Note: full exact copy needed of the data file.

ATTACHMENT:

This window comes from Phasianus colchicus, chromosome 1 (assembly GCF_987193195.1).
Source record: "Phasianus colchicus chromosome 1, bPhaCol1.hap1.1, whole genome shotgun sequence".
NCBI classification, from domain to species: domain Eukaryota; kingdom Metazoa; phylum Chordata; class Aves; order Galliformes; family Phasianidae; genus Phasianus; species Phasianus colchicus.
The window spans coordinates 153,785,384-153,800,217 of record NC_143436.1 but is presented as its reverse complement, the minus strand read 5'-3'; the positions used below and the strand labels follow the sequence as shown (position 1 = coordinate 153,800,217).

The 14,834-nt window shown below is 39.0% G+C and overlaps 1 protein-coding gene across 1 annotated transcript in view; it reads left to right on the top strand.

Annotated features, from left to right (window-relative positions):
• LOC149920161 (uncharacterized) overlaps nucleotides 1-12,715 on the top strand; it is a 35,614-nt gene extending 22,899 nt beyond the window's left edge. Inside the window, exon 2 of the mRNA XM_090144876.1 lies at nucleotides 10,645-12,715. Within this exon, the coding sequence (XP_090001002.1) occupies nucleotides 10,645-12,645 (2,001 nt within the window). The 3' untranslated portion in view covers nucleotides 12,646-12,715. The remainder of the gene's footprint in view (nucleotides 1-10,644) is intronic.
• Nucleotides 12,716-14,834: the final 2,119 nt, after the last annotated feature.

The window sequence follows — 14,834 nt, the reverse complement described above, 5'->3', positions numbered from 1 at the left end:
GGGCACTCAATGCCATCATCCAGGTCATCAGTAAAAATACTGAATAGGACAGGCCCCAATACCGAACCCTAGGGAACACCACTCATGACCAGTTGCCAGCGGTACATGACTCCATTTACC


This window comes from Phasianus colchicus, chromosome 1 (assembly GCF_987193195.1).
Source record: "Phasianus colchicus chromosome 1, bPhaCol1.hap1.1, whole genome shotgun sequence".
NCBI classification, from domain to species: domain Eukaryota; kingdom Metazoa; phylum Chordata; class Aves; order Galliformes; family Phasianidae; genus Phasianus; species Phasianus colchicus.
The window spans coordinates 153,785,384-153,800,217 of record NC_143436.1 but is presented as its reverse complement, the minus strand read 5'-3'; the positions used below and the strand labels follow the sequence as shown (position 1 = coordinate 153,800,217).

The 14,834-nt window shown below is 39.0% G+C and overlaps 1 protein-coding gene across 1 annotated transcript in view; it reads left to right on the top strand.

Annotated features, from left to right (window-relative positions):
• LOC149920161 (uncharacterized) overlaps nucleotides 1-12,715 on the top strand; it is a 35,614-nt gene extending 22,899 nt beyond the window's left edge. Inside the window, exon 2 of the mRNA XM_090144876.1 lies at nucleotides 10,645-12,715. Within this exon, the coding sequence (XP_090001002.1) occupies nucleotides 10,645-12,645 (2,001 nt within the window). The 3' untranslated portion in view covers nucleotides 12,646-12,715. The remainder of the gene's footprint in view (nucleotides 1-10,644) is intronic.
• Nucleotides 12,716-14,834: the final 2,119 nt, after the last annotated feature.

The window sequence follows — 14,834 nt, the reverse complement described above, 5'->3', positions numbered from 1 at the left end:
GGGCACTCAATGCCATCATCCAGGTCATCAGTAAAAATACTGAATAGGACAGGCCCCAATACCGAACCCTAGGGAACACCACTCATGACCAGTTGCCAGCGGTACATGACTCCATTTACC